Researchers from Harvard University have developed a 3D printing platform for creating soft robotic systems embedded with sensors. The team uses a technique developed in the lab of Jennifer Lewis to 3D print organic ionic liquid-based conductive ink within soft elastomer matrices.
The present boundaries of soft robotics production could soon be expanding thanks to a team of researchers at Harvard University. In the past, members of the prestigious university had already created robots that could crawl, swim, and even grasp objects. However, until now, the devices were not able to sense or respond to the world around them.
Initially inspired by the functions of body sensory capillaries, experts at the Harvard John A. Paulson School of Engineering and Applied Sciences (SEAS) and the Wyss Institute for Biologically Inspired Engineering have devised a platform to manufacture soft robotic systems with sensors. These embedded sensors are able to deduce movement, pressure, touch, and also temperature.
Ryan Truby, a PhD graduate and first author on the ensuing research paper published in Advanced Materials, explains:
“Our research represents a foundational advance in soft robotics. Our manufacturing platform enables complex sensing motifs to be easily integrated into soft robotic systems.”
To achieve their goals, the Harvard research team had to overcome a daunting hurdle, implementing sensors–which tend to be more rigid–into soft robotic systems. And so, the team devised an organic ionic liquid-based conductive ink that can be 3D printed within soft elastomer matrices.
This technique allows the researchers to directly print liquid sensors into their soft robots. According to Michael Wehner, former postdoctoral fellow at SEAS and co-author of the paper, this development will expand the possibilities of device design and fabrication, ultimately enabling a “true closed loop control of soft robots”.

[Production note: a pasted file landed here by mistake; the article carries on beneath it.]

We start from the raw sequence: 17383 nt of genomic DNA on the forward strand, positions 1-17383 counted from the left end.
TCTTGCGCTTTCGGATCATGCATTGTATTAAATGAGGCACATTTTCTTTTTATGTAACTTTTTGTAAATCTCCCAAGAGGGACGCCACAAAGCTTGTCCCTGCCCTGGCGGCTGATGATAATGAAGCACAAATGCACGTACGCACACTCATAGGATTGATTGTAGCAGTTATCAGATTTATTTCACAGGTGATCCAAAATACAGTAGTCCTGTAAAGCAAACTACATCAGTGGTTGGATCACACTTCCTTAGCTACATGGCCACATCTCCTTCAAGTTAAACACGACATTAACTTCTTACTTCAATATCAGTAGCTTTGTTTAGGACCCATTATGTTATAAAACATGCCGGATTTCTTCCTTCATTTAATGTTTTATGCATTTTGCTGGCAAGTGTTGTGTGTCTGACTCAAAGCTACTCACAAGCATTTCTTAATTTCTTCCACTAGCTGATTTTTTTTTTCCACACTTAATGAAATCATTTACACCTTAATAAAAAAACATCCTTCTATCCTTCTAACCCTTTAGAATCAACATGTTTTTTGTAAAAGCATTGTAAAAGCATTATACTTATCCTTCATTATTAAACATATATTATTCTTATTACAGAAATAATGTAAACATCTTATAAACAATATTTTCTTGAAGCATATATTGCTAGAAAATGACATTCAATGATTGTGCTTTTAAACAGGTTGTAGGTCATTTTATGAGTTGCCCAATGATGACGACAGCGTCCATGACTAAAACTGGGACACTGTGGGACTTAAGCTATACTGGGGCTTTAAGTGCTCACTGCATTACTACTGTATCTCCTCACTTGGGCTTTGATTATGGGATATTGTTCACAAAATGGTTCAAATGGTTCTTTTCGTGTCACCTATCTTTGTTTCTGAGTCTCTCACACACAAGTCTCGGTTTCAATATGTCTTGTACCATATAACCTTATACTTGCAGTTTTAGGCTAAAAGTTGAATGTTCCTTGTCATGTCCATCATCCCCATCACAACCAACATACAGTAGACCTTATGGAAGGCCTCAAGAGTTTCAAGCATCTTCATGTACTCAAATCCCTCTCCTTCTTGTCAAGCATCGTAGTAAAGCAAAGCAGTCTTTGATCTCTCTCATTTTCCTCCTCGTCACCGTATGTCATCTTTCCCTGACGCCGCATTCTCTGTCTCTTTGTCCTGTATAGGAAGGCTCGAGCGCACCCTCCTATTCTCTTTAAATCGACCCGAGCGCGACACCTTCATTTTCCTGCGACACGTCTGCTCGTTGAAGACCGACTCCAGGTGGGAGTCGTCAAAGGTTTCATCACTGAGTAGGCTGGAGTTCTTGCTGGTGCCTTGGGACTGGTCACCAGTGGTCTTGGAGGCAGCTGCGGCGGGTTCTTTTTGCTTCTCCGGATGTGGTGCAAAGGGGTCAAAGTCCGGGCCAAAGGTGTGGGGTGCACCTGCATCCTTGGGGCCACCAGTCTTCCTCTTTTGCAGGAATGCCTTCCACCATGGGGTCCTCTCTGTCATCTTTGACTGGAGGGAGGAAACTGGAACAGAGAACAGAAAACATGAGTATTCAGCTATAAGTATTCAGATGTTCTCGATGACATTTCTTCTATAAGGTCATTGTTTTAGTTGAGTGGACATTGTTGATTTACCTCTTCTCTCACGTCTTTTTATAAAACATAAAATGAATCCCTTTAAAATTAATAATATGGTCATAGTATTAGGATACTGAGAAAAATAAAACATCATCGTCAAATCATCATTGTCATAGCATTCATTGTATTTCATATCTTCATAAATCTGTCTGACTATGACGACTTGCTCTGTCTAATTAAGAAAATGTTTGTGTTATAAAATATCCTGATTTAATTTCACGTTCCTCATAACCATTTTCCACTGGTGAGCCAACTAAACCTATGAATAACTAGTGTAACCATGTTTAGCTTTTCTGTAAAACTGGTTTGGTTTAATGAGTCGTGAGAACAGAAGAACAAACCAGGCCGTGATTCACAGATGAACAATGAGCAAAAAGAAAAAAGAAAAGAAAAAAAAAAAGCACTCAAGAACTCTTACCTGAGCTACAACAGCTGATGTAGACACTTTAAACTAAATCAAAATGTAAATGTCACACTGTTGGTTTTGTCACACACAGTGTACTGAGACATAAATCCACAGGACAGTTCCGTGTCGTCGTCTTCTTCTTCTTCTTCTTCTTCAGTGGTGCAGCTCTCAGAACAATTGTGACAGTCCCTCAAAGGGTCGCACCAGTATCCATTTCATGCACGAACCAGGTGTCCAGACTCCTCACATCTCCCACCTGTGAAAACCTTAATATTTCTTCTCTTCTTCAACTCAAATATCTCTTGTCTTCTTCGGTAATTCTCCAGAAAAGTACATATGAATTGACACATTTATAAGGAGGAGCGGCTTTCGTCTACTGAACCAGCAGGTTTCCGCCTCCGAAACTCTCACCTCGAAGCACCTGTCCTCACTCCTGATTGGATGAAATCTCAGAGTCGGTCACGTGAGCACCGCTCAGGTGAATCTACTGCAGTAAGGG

The team utilizes a 3D printing technique developed in the lab headed by Jennifer Lewis, the Hansjorg Wyss Professor of Biologically Inspired Engineering at SEAS and a Core Faculty Member of the Wyss Institute.
Using this embedded printing method, the team is able to integrate multiple features and materials into a single soft body. The process made it possible to combine soft sensing and actuation into one integrated soft robotics system.
“Soft robotics are typically limited by conventional molding techniques that constrain geometry choices, or, in the case of commercial 3D printing, material selection that hampers design choices,” said Robert Wood, the Charles River Professor of Engineering and Applied Sciences at SEAS, Core Faculty Member of the Wyss Institute, and co-author of the paper. “The techniques developed in the Lewis Lab have the opportunity to revolutionize how robots are created — moving away from sequential processes and creating complex and monolithic robots with embedded sensors and actuators.”
In order to test the liquid sensors, the research team 3D printed a soft robotic gripper equipped with three soft fingers. After embedding multiple contact sensors, which allows that gripper to sense light and deep touches, they tested the device’s ability to sense inflation pressure, curvature, contact, and temperature.
In the future, the team hopes to tap machine learning to train their robots to grasp objects of varying size, shape, surface texture, and temperature.
Source: Harvard SEAS
License: The text of "Harvard Researchers Develop Conductive Ink to Embed Sensors into Soft Robotics" by All3DP is licensed under a Creative Commons Attribution 4.0 International License.
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